Helpful Breastfeeding Positions
Besides the cradle hold, three other helpful breastfeeding positions are the clutch hold, the side-lying position, and the reversed cradle (also known as cross-cradle) hold. The first two positions are especially useful in the early days of recovery from a cesarean birth, when you may not want to lay baby over your tender incision, even with the protection of a pillow. The reversed cradle hold is a good training hold to use short term while you and your baby are learning latch-on.
The Clutch Hold
In the clutch hold, baby is positioned to the side of mother during breastfeeding, tucked under her arm. It is especially helpful for:
- Babies who have difficulty latching on
- Babies who arch their backs and squirm at the breast
- Babies who come off the nipple frequently during breastfeeding
- Babies who are small or premature
In this position you get a good view of baby latching onto the breast, while your hand at the nape of his neck gives you control of his head. Baby is bent at the waist, which helps tense babies relax better. If his body is relaxed, he’ll latch on better.
Here’s what to do:
- Sit up in bed or in a comfortable armchair with your back and shoulders well supported. Position one or more pillows at your side to bring baby up to breast level. If you’re sitting in a chair, wedge the pillows between you and the arm of the chair.
- Place baby on the pillow, tucked under your arm, with your hand on that side supporting his neck and shoulders. Bend him in the middle, so that his legs are pointed upward and his bottom rests against the pillow supporting your back, or against the back of the chair. Be sure that baby does not push his feet against the back of the chair, causing him to arch his back.
- Cup the nape of his neck in your hand. Avoid holding the back of baby’s head, as this stimulates some babies to arch away from the breast. (If baby finds your touch too stimulating, put a cloth diaper or a receiving blanket between your hand and his skin.)
- Pull baby in close to you using the RAM latch-on technique described in Latch-on Basics. Once baby is sucking well, wedge a pillow under the hand and wrist that are supporting baby at the breast to help hold him close.
- Lean back into the pillows behind your shoulders, rather than hunching forward over your baby. Remember, bring the baby to the breast, not the breast to the baby.
Learning to nurse your baby lying down is invaluable. The side-lying position is relaxing and gets you more much-needed sleep. You can use it to nurse your baby at night or to nap-nurse during the day. This position is also beneficial for the mom who had a cesarean birth.
Here’s what to do:
- The lying down position is basically the same as the cradle hold, but with baby and mother lying on their sides facing each other.
- Place two pillows under your head, a pillow behind your back, a pillow under your top leg, and a fifth pillow tucked behind your baby. Five pillows sounds like a lot, but remember a golden rule of nursing: if mother is comfortable, baby is likely to be more comfortable, too.
- Place your baby on her side facing you, and nestled in your arm. Slide baby up or down along the mattress to get her mouth lined up with your nipple.
Unless you need to lie down during feedings for physical reasons, the side-lying position is not the best to start with since you are less able to maneuver baby’s head to guide his latch-on. Best to use this position after good latch-on habits are established. If the side-lying position doesn’t work for you at first, keep coming back to it. As your baby becomes a better breastfeeder, it will get easier to latch him on well while you are lying down.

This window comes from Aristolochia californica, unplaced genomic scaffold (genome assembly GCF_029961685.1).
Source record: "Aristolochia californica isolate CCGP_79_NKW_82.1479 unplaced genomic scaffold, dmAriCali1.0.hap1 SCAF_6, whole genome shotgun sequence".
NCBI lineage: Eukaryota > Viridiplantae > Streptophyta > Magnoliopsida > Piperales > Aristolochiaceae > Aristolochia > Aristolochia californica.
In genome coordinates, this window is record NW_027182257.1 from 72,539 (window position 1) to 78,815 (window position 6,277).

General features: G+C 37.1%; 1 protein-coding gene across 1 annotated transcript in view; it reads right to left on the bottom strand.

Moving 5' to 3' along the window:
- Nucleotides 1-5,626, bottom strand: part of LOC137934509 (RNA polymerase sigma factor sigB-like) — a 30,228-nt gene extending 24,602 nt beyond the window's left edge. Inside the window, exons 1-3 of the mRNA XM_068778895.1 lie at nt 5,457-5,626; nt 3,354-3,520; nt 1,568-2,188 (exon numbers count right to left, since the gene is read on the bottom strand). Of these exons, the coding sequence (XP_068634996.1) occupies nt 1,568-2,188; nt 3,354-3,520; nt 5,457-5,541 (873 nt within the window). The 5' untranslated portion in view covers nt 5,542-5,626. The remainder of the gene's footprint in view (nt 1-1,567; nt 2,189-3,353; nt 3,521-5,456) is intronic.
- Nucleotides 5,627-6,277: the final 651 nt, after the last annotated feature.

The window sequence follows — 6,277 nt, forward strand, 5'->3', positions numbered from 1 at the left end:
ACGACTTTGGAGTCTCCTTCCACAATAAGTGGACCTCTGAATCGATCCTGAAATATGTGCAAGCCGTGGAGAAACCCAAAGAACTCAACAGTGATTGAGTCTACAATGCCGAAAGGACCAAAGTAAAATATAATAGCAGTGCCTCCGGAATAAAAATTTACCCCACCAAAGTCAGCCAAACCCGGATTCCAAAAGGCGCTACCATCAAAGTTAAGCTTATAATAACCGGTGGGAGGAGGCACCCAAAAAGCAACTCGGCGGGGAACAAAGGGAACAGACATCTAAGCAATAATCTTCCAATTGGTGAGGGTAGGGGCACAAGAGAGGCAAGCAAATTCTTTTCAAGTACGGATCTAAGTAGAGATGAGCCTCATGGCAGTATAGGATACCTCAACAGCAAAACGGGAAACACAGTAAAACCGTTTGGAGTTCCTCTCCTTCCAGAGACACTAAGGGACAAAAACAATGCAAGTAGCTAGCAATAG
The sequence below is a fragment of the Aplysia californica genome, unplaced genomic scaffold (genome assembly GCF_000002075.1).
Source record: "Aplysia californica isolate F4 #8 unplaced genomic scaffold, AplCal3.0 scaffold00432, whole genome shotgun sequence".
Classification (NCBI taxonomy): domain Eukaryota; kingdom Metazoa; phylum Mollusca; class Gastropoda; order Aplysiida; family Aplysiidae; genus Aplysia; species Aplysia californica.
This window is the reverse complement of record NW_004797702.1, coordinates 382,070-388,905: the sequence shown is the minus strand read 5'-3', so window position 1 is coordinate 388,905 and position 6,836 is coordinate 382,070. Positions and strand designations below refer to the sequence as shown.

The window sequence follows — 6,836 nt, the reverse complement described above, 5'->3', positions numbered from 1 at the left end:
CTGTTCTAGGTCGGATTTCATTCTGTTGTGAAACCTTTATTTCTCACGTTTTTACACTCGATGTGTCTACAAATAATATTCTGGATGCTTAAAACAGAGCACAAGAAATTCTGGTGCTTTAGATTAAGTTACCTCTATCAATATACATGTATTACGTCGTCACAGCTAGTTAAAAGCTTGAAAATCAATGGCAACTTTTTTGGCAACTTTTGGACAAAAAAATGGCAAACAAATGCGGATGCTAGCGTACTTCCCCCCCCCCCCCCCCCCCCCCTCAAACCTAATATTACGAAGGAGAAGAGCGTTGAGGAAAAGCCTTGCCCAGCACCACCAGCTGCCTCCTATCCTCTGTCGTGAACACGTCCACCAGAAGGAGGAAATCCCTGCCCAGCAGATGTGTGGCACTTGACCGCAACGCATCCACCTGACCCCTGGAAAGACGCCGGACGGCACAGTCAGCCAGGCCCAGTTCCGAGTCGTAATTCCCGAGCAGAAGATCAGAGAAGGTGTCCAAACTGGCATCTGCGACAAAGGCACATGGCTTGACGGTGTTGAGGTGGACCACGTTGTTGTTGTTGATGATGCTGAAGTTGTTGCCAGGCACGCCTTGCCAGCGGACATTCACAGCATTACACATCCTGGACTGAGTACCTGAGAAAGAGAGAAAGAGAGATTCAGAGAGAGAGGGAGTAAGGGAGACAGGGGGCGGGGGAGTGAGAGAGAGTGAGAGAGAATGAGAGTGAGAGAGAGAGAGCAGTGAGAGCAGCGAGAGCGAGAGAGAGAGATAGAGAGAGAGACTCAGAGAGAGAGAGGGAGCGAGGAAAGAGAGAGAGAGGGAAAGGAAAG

Reverse Cradle Hold (Cross-Cradle)
A reverse of the cradle hold, this across-the-body position allows better visibility of baby’s mouth during latch-on and better control of baby’s head. It’s a good alternative to the clutch hold if your baby needs extra support during latch-on, but you like the maternal feelings that come from having baby across your body. Use this position in the following situations:
- Babies who have difficulty latching on.
- Babies who come off the nipple frequently during breastfeeding.
- Babies who are small or premature.
Here’s what to do:
- Sit up in bed or in a chair with your back and shoulders well supported by pillows. Use one or more pillows in you lap to bring baby up to nipple level.
- Hold baby in the cradle hold, but switch arms. The back of baby’s neck will rest in your hand rather than in the crook of your elbow. Use a small pillow or a rolled-up receiving blanket to support your wrist and hand.
- Turn baby on his side facing you, with his nose lined up to your nipple.
- Use your free hand to support the breast–fingers underneath, well back from the areola, and thumb on top.
- Touch baby’s lower lip with your nipple and encourage him to open wide. As his mouth opens, pull him in quickly, “landing” the breast on his lower jaw and tongue first and then “rolling” him the rest of the way on. The breast will push his mouth open wider so that he gets a big mouthful.
As your baby gets better at sucking and staying on the breast, you can use the reverse cradle hold to get him started and then carefully ease baby into the regular cradle hold, being careful not to disturb his latch. You’ll end up with your elbow under baby’s head and the hand that was supporting baby now supporting the breast. Baby can nurse off to sleep in this position, and you can continue to hold him comfortable and gaze at his sweet face.
If you would like to work with a Certified Health Coach during your pregnancy, or postpartum, you can find a Coach in your area.